Coulter grew up on a horse ranch in Texas, graduated from the University of Texas, and received her graduate degree from Boston College. She worked a speechwriter on Wall Street, then, to her joy, she was able to quit her day job and become a full-time writer.
She believes, given the continued e-morphing of publishing, that the best way to stay sane in this crazy industry is to keep a tub of guacamole plus a bottomless bag of chips close by, along with a healthy sense of humor. Coulter loves to travel and to kamikaze down the ski slopes, but since neither of those activities is do-able during these pandemic days, she spends her off time doing her other most favorite activity - reading and hiking over the beautiful hills and dales of Northern California.
She posts daily on her Facebook Page(www.facebook.com/catherinecoulterbooks) and interacts with her readers. During this surreal time, she posts daily Instagram photos of her favorite local hiking trails, her fabulous garden and her cats (Eli and Peyton). As one might guess from the cats' names, Coulter is an avid football fan and watches every game religiously. When there's no football she follows basketball, and is constantly amazed by Steph Curry.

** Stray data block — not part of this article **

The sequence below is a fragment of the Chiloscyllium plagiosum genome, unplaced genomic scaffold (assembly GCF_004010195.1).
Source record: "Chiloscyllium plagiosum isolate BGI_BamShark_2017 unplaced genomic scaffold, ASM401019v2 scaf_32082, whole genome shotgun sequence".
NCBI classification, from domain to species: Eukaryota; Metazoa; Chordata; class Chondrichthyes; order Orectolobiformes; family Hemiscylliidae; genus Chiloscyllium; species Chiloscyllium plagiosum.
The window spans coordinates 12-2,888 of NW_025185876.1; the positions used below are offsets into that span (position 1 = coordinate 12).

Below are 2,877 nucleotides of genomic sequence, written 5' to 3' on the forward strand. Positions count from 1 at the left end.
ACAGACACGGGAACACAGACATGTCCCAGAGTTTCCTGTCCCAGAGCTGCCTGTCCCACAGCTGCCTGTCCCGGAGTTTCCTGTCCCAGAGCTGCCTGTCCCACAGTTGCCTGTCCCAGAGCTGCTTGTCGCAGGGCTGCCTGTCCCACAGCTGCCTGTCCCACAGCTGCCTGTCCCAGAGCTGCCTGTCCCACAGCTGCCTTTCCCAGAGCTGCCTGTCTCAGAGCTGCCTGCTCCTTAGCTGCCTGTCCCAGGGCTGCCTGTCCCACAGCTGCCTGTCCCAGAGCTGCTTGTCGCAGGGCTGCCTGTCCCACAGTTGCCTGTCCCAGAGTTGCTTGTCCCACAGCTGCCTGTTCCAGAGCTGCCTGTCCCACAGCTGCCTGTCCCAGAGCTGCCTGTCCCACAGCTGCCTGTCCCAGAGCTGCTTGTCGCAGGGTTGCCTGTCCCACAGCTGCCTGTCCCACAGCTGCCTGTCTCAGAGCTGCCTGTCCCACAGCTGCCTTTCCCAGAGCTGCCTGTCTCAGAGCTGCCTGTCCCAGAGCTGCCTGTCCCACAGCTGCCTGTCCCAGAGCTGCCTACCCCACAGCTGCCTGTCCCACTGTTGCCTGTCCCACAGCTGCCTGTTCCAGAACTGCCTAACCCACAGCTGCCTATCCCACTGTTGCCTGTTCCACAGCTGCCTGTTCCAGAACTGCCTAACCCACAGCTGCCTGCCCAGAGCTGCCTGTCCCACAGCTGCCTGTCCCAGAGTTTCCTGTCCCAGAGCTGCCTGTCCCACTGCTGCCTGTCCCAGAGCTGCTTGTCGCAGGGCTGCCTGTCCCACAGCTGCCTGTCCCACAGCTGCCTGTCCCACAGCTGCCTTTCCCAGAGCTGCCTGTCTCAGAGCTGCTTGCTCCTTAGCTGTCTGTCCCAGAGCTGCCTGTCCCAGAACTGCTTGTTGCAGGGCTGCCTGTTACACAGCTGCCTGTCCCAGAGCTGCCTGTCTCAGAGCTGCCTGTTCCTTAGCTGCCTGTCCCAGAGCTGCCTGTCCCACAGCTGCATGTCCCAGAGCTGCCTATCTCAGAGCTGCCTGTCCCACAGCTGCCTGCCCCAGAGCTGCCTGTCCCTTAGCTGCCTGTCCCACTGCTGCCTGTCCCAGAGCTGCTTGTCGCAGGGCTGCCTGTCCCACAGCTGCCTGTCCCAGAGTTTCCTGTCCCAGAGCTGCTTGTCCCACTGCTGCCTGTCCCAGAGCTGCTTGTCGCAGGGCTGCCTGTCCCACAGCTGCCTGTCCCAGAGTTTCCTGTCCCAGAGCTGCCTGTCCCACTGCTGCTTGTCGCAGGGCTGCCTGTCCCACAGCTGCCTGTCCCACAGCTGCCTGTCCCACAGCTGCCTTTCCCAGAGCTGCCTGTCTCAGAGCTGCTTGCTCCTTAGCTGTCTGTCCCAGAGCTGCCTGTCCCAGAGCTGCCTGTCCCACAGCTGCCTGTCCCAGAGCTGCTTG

Coulter lives with her husband and two cats in the San Francisco Bay Area.
WHEN DID YOU DECIDE YOU WANTED TO WRITE FOR A LIVING?
My first word was "comma" instead of "mama" and she picked me up, whirled me around, and said, "Okay, if I'm a comma, what's your daddy?" She told me I said "hero" but I don't remember.
When I was eleven years old, I wrote stories about Little Joe Cartwright - I was madly in love with him on the TV show Bonanza. He rescued me from bad-ass malcontents who lusted after my lovely self, lascivious train robbers also bent on attacking my fair person (do you sense a theme here?) and the occasional nasty ranchers out to steal my sheep. There was even a chapter with me going over a killer waterfall and little Joe hanging by a tree branch to snag me out of the water before I plummeted over. Thankfully, my first efforts were dutifully scattered into the furthest reaches of the universe, or maybe an alternate universe.